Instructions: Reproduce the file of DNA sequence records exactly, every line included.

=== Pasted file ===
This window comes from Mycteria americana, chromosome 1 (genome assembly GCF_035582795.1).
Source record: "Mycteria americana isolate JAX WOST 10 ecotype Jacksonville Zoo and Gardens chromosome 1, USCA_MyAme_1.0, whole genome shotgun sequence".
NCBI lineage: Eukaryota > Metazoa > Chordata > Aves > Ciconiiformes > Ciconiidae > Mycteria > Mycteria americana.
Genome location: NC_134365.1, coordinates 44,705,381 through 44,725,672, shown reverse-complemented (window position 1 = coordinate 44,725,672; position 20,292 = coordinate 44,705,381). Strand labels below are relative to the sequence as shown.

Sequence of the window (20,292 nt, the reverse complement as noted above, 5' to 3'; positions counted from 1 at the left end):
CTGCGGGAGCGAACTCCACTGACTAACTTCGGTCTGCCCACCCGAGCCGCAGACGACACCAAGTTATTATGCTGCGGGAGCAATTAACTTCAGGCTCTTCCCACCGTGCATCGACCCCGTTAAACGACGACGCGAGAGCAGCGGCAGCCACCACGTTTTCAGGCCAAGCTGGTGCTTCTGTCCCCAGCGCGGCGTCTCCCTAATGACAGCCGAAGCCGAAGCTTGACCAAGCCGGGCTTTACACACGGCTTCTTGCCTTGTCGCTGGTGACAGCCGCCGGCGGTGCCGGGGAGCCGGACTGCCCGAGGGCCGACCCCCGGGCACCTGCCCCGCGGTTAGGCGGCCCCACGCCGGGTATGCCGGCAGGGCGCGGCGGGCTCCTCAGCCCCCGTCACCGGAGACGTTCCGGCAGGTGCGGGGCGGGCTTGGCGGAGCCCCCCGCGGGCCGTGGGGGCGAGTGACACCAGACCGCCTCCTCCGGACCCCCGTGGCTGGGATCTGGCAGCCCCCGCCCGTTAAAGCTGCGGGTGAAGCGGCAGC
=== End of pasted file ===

This window comes from Mycteria americana, chromosome 1 (genome assembly GCF_035582795.1).
Source record: "Mycteria americana isolate JAX WOST 10 ecotype Jacksonville Zoo and Gardens chromosome 1, USCA_MyAme_1.0, whole genome shotgun sequence".
NCBI lineage: Eukaryota > Metazoa > Chordata > Aves > Ciconiiformes > Ciconiidae > Mycteria > Mycteria americana.
Genome location: NC_134365.1, coordinates 44,705,381 through 44,725,672, shown reverse-complemented (window position 1 = coordinate 44,725,672; position 20,292 = coordinate 44,705,381). Strand labels below are relative to the sequence as shown.

Sequence of the window (20,292 nt, the reverse complement as noted above, 5' to 3'; positions counted from 1 at the left end):
CTGCGGGAGCGAACTCCACTGACTAACTTCGGTCTGCCCACCCGAGCCGCAGACGACACCAAGTTATTATGCTGCGGGAGCAATTAACTTCAGGCTCTTCCCACCGTGCATCGACCCCGTTAAACGACGACGCGAGAGCAGCGGCAGCCACCACGTTTTCAGGCCAAGCTGGTGCTTCTGTCCCCAGCGCGGCGTCTCCCTAATGACAGCCGAAGCCGAAGCTTGACCAAGCCGGGCTTTACACACGGCTTCTTGCCTTGTCGCTGGTGACAGCCGCCGGCGGTGCCGGGGAGCCGGACTGCCCGAGGGCCGACCCCCGGGCACCTGCCCCGCGGTTAGGCGGCCCCACGCCGGGTATGCCGGCAGGGCGCGGCGGGCTCCTCAGCCCCCGTCACCGGAGACGTTCCGGCAGGTGCGGGGCGGGCTTGGCGGAGCCCCCCGCGGGCCGTGGGGGCGAGTGACACCAGACCGCCTCCTCCGGACCCCCGTGGCTGGGATCTGGCAGCCCCCGCCCGTTAAAGCTGCGGGTGAAGCGGCAGC